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I wonder about the gluPerspective parameters.

In all examples I see fovy is set to around 45-60degrees I've tried to set it to different values and the object just disappears what's the explanation for it?

The aspect value should always be the ratio? why would one change it?

zNear, zFar - once again the usual values are around 10 and 500+ what does it reflect?

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It's explained here, there's even an example for the aspect parameter. It's the first Google hit. Could you be more specific as to what you didn't understand? –  Andreas Haferburg May 15 '13 at 20:04

1 Answer 1

up vote 36 down vote accepted

The purpose of the 4 parameters is to define a view frustum, like this:

perspective frustum

where nothing outside of the frustum should be is visible on screen ( To accomplish this, the parameters are used to calculate a 4x4 matrix, which is then used to transform each vertex into the so-called clip space. There, testing if a vertex is inside the frustum or not is trivial )

The field of view parameter is basically the angle in between a plane passing through the camera position as well as the top of your screen & another plane passing through the camera position and the bottom of your screen. The bigger this angle is, the more you can see of the world - but at the same time, the objects you can see will become smaller.

To observe its influence, I'd suggest coding a simple app where you can gradually increase / decrease the fov via keypress - then render some spheres or other basic objects & see what happens as you change it.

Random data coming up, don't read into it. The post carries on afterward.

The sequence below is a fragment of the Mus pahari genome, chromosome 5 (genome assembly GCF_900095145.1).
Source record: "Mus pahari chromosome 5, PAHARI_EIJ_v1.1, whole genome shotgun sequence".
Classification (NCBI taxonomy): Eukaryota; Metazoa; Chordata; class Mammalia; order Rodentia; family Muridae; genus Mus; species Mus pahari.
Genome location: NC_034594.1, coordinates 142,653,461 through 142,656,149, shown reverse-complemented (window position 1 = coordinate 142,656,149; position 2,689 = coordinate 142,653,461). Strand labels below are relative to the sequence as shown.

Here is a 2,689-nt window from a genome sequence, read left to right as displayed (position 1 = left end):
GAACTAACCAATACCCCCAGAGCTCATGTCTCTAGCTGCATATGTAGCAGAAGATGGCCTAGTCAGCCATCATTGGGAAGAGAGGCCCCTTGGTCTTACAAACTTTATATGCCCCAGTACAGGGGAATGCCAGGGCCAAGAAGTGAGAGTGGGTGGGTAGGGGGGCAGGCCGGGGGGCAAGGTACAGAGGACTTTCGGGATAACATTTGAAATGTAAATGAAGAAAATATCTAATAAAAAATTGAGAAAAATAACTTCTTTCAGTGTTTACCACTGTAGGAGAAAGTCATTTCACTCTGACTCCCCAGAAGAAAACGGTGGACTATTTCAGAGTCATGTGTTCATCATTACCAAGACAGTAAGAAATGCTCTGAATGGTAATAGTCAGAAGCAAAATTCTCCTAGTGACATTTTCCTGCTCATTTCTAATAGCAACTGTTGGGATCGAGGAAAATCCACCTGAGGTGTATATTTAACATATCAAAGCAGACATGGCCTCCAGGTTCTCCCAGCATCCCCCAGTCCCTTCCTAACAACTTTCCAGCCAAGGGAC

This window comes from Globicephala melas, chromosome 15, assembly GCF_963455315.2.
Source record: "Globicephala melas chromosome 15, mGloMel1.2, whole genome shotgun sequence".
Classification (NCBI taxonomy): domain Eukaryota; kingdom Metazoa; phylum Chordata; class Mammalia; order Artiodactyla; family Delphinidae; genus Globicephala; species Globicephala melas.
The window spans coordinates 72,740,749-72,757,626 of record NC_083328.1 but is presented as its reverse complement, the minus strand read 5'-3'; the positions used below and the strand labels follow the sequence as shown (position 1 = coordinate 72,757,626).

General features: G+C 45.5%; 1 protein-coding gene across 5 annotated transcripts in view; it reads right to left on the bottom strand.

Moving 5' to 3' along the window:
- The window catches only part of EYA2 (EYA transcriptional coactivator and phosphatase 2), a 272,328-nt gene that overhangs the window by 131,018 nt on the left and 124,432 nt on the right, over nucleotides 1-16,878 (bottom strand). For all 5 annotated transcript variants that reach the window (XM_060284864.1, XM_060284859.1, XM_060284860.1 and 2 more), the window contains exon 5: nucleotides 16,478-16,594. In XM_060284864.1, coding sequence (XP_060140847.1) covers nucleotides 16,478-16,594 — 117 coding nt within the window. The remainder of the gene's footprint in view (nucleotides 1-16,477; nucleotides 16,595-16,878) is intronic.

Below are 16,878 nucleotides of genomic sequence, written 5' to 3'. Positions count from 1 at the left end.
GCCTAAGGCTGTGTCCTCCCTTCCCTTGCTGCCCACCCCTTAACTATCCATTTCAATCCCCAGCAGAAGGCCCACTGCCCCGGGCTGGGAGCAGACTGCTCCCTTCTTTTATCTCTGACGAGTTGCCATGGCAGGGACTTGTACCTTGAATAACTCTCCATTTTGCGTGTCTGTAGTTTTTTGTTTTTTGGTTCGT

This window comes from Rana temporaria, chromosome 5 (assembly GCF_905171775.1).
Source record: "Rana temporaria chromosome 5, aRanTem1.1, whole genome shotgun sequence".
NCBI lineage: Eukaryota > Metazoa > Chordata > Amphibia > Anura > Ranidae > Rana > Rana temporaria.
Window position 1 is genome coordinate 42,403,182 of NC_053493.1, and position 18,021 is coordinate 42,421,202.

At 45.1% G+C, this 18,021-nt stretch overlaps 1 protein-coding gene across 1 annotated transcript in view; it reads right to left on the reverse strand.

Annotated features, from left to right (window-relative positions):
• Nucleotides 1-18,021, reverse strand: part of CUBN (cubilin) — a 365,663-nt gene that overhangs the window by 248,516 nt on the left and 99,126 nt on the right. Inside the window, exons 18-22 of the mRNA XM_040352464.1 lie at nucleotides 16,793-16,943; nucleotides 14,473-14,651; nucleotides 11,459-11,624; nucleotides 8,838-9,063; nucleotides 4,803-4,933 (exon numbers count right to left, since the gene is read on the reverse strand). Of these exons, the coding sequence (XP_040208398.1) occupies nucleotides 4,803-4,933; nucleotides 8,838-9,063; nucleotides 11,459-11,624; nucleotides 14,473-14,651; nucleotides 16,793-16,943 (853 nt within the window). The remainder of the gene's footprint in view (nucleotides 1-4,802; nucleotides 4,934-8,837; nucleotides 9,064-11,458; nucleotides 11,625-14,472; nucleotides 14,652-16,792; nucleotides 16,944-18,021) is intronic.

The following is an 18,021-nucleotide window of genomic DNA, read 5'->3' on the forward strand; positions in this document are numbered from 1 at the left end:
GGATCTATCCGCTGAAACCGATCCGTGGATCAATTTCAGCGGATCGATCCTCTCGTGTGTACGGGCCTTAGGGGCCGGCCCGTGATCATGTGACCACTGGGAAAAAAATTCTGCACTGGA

The aspect ratio is your viewport's aspect ratio. ( In the graphic above, the viewport is located at the the near clipping plane ) Being able to define it at will makes sense, since your viewport's aspect ratio may vary.

The zNear & zFar values define the distance between the camera position & the near and far clipping planes, respectively. Nothing that's closer to the camera than zNear or farther away than zFar will be visible. Both values must be > 0, and obviously, zFar > zNear. zFar should ideally be chosen so that everything you want to render is visible, but making it larger than necessary wastes depth buffer prescision & may lead to flickering effects, called z-fighting. Likewise, setting zNear too close to the camera may cause the same effect - in fact, having a reasonable zNear value is more important than zFar. If you want to know exactly why this happens, you should read some in-depth explanations, like this one or this one

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